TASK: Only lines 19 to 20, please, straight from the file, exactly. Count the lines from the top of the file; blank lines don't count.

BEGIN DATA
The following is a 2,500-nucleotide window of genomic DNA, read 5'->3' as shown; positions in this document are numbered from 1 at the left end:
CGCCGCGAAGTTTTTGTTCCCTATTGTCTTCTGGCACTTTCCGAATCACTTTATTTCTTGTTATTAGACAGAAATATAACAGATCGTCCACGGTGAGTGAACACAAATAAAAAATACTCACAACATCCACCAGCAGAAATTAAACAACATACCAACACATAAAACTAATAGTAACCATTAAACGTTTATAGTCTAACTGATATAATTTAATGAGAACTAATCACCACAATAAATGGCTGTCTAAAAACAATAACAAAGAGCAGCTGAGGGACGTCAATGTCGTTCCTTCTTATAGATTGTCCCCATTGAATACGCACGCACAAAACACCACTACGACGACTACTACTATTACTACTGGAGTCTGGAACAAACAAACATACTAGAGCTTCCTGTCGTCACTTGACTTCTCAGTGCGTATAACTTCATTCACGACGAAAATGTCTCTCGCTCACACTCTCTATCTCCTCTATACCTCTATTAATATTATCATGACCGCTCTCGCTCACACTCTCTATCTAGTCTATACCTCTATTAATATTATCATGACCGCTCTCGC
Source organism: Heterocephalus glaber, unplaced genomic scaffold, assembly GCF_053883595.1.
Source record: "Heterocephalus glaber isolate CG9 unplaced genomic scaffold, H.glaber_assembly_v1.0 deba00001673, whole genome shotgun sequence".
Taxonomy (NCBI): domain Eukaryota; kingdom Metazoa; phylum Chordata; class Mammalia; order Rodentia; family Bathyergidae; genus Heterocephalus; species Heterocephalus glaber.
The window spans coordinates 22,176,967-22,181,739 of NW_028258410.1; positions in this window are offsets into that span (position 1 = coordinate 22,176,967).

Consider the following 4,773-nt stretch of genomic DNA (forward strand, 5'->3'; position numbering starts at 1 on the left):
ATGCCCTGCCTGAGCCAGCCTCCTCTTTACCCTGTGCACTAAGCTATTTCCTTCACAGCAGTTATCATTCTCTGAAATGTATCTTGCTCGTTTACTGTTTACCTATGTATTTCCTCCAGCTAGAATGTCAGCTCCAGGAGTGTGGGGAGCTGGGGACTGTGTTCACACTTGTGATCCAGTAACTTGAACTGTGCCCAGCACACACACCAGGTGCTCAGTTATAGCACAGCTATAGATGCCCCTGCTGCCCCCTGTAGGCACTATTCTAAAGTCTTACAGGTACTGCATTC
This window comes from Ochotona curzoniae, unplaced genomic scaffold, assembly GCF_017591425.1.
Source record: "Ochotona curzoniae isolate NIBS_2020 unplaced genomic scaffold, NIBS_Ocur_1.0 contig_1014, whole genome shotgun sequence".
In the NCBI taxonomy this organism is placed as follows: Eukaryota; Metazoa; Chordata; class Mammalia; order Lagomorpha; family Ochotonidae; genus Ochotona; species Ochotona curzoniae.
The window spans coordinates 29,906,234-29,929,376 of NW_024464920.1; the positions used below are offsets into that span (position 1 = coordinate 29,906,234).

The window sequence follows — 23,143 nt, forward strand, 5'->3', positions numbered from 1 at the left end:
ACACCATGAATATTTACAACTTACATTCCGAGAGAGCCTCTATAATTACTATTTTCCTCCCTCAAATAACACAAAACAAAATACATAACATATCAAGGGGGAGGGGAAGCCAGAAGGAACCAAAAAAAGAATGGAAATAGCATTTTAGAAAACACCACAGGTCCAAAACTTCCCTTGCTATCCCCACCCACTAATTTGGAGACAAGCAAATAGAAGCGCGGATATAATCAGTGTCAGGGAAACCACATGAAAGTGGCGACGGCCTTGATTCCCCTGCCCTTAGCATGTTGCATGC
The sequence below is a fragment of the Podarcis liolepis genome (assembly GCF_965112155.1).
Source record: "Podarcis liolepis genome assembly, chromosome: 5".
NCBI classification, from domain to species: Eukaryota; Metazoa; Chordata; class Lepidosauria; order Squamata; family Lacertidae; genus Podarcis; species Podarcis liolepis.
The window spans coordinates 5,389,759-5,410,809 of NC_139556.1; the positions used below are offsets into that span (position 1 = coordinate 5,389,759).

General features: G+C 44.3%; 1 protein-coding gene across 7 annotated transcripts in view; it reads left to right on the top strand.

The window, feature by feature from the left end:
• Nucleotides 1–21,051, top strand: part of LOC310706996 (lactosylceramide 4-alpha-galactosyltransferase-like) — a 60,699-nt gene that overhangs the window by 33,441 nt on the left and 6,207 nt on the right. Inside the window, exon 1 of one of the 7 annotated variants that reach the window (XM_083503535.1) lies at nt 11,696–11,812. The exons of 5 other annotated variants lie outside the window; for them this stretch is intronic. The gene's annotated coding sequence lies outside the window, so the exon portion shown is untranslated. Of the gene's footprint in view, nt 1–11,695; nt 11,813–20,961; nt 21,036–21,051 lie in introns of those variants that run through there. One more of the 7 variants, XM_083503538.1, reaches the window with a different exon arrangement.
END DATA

General features: G+C 44.3%; 1 protein-coding gene across 7 annotated transcripts in view; it reads left to right on the top strand.

The window, feature by feature from the left end: